Contraception in History IV: Minos, Pasiphae, and the Most Metal Euphemism for V.D. Ever

One of the earliest mentions of condoms as we know them dates back to 150 CE to Antoninus Liberalis’ telling of the legend of Minos and Pasiphae. 

Pasiphae and the Minotaur
Minos was the mythological king of Knossos and the son of Zeus and Europa. He is probably best known for the labyrinth he used to feed children to the Minotaur, the lovechild (lovebeast?) his wife had with a particularly good-looking bull. Every nine years he would put fourteen Athenian children into the labyrinth to get lost and eventually eaten by this giant bull-creature until the Minotaur was eventually killed by Theseus with the help of Minos’ human daughter, Ariadne. 

His wife, Pasiphae, was the immortal daughter of Helios. As the daughter of the sun god, she had magical powers, and used these to cast a spell on Minos when she discovered he had been unfaithful to her. Instead of just turning him into a frog or a better-looking bull, she cursed him to have serpents and scorpions in his semen.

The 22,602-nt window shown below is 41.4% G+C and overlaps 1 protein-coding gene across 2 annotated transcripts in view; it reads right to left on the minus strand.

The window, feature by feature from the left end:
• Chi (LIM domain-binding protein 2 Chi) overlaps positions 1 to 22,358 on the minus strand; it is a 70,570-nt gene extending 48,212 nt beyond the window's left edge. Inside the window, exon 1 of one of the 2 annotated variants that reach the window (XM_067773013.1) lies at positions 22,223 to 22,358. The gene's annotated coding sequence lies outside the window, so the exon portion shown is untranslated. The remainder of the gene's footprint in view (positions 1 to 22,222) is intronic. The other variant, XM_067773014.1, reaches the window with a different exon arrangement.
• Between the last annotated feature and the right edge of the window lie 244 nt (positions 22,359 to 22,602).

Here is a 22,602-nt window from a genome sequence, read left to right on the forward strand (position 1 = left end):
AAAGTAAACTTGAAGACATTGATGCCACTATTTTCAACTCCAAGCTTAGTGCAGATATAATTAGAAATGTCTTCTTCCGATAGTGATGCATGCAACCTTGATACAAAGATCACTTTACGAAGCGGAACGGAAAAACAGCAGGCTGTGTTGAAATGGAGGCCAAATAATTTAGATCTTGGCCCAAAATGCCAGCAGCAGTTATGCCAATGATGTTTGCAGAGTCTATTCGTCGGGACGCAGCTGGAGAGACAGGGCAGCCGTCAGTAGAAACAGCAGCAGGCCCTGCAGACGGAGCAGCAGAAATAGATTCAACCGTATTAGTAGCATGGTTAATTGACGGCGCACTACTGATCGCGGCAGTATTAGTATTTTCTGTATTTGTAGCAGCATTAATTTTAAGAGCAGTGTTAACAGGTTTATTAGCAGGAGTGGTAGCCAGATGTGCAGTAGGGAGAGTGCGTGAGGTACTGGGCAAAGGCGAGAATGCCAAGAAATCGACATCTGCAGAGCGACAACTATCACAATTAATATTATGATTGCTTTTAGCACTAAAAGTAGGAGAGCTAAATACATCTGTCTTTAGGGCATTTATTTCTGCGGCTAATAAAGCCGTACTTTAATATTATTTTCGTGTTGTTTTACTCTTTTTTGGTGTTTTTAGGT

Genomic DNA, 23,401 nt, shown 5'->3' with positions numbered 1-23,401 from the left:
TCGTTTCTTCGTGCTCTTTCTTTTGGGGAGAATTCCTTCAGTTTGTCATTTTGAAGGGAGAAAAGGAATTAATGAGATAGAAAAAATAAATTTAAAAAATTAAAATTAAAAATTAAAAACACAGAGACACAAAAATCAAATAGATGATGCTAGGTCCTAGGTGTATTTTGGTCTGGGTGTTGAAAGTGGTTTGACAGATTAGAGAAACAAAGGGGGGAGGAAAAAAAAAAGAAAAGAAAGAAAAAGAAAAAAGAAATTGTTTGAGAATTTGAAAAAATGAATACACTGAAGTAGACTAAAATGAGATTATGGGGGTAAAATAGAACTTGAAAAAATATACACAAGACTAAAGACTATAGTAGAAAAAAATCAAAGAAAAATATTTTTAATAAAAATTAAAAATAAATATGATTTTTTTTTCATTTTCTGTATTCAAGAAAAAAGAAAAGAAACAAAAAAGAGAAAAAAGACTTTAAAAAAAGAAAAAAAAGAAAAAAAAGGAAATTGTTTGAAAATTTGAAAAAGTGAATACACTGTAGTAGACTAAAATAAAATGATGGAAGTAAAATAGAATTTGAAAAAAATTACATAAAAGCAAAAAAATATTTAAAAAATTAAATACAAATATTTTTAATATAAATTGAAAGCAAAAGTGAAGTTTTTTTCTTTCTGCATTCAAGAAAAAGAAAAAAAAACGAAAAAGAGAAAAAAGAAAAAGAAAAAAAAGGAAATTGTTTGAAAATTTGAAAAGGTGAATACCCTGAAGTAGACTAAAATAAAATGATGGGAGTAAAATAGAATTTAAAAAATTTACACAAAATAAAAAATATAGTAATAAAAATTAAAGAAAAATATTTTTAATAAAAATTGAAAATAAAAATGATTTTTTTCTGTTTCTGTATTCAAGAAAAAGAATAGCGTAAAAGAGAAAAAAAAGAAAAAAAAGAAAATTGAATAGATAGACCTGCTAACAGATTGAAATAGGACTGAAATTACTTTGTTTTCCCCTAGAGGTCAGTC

(This was in no way an explanation for something nasty he picked up from one of his many, many lovers.**)

The idea was that the serpents and scorpions would kill his other lovers (and they did), but that Pasiphae would be protected because she was immortal. 

She also had a condom made out of a goat’s bladder. 

The goat’s bladder was used as female condom because it was put inside Pasiphae to protect her from the killer scorpions, as opposed to protecting Minos from her. It was used to prevent the spread of infection rather than pregnancy, and condoms would continue to be used mainly to protect men from contracting diseases for centuries.

Pasiphae managed to conceive while using the goat’s bladder as a sort of scorpion-filter, though why anyone would want to have kids with that guy is beyond me. King of Crete or not, he cheated on her, imprisoned Daedalus and Icarus as a thank you for building him a labyrinth, and kept her half-beast son in a weird basement where he fed him live children.

All things considered, I can see why that bull might have seemed like a good idea at the time. 

**That’s exactly what this was.
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